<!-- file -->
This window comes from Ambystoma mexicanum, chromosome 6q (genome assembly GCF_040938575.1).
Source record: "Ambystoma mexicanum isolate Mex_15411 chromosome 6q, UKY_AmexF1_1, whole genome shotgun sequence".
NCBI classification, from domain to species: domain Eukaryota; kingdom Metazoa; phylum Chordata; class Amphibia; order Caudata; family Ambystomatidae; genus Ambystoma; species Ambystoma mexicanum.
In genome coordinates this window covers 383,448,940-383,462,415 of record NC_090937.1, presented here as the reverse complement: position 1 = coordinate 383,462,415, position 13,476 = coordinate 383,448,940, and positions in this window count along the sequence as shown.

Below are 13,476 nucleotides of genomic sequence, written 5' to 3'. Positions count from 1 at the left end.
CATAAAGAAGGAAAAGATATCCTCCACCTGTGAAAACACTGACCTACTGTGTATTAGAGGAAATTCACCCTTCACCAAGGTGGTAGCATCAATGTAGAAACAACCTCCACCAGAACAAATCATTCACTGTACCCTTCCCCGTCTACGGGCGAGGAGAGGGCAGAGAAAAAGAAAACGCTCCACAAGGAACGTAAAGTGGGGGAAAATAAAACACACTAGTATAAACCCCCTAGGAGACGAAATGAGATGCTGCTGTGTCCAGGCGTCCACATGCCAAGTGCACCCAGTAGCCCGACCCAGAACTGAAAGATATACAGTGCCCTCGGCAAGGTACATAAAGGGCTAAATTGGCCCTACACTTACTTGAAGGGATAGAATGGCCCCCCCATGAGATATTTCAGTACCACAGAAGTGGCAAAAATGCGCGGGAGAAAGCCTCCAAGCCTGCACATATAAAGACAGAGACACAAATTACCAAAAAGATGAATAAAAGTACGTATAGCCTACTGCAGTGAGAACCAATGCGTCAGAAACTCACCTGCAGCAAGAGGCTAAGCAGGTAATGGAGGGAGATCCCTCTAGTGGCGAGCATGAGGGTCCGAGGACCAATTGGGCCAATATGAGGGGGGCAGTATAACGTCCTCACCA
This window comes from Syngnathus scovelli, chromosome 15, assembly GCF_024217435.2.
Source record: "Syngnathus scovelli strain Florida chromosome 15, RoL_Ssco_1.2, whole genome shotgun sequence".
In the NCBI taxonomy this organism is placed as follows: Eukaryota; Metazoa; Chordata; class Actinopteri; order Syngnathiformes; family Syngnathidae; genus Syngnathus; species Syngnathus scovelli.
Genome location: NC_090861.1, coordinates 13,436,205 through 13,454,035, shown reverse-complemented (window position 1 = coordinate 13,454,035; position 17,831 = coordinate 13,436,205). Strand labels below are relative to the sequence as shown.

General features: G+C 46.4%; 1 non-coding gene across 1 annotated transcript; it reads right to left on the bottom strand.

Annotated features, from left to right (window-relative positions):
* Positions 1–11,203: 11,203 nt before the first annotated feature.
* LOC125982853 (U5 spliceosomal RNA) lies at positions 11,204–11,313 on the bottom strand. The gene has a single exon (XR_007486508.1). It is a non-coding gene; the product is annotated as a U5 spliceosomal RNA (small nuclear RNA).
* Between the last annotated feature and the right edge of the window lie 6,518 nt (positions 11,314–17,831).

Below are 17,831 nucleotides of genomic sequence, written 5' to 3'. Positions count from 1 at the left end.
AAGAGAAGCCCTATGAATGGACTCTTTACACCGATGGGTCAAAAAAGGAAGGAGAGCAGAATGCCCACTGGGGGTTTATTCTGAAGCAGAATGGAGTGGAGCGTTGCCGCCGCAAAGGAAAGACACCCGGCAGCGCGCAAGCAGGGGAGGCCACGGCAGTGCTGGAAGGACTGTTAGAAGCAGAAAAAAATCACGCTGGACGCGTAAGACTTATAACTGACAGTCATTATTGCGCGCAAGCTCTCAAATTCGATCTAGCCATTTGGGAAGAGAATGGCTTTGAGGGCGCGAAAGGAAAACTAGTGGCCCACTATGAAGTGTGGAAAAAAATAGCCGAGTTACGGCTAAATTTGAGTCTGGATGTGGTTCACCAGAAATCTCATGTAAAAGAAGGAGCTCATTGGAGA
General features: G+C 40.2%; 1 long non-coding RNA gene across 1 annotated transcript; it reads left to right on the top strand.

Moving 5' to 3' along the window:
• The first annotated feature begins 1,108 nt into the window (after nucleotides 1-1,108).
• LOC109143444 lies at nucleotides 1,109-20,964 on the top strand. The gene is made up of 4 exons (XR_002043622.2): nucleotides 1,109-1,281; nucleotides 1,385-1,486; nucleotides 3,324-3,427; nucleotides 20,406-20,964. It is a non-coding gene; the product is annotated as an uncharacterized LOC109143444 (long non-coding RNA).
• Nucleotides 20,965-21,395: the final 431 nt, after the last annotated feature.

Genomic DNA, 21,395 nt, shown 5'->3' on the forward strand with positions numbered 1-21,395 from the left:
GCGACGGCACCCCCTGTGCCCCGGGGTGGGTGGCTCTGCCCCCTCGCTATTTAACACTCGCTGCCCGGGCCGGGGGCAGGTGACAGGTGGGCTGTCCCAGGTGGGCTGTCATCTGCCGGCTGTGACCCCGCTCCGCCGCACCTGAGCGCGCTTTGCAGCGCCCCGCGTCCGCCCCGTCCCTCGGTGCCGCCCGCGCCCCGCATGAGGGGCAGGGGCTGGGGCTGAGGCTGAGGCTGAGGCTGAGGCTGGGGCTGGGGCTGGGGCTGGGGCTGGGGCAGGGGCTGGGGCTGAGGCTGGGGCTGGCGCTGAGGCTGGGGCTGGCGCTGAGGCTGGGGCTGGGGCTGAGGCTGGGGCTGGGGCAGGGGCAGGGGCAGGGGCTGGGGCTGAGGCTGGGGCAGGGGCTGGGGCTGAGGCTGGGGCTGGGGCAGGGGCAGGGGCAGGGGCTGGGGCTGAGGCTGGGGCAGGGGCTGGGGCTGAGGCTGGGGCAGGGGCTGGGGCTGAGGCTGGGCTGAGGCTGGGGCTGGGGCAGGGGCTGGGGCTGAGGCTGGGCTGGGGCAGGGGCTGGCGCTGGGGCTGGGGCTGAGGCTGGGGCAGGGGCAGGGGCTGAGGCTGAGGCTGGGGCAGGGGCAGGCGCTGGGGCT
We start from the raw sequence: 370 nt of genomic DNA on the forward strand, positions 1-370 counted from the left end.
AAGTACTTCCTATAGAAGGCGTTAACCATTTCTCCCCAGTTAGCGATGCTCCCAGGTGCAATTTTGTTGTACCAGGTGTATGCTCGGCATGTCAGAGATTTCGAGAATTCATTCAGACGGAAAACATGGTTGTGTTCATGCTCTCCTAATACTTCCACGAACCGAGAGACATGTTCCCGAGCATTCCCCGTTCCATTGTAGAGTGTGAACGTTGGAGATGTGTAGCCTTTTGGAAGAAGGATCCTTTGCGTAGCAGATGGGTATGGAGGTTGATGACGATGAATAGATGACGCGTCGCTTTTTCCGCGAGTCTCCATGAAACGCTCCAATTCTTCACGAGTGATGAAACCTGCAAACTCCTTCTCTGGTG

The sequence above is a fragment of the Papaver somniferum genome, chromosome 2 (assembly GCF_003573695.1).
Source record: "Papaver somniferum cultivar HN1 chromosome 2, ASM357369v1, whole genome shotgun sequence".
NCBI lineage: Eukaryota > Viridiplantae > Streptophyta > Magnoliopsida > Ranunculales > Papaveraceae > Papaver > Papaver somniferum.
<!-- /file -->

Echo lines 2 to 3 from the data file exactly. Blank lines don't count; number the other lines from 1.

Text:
Source record: "Ambystoma mexicanum isolate Mex_15411 chromosome 6q, UKY_AmexF1_1, whole genome shotgun sequence".
NCBI classification, from domain to species: domain Eukaryota; kingdom Metazoa; phylum Chordata; class Amphibia; order Caudata; family Ambystomatidae; genus Ambystoma; species Ambystoma mexicanum.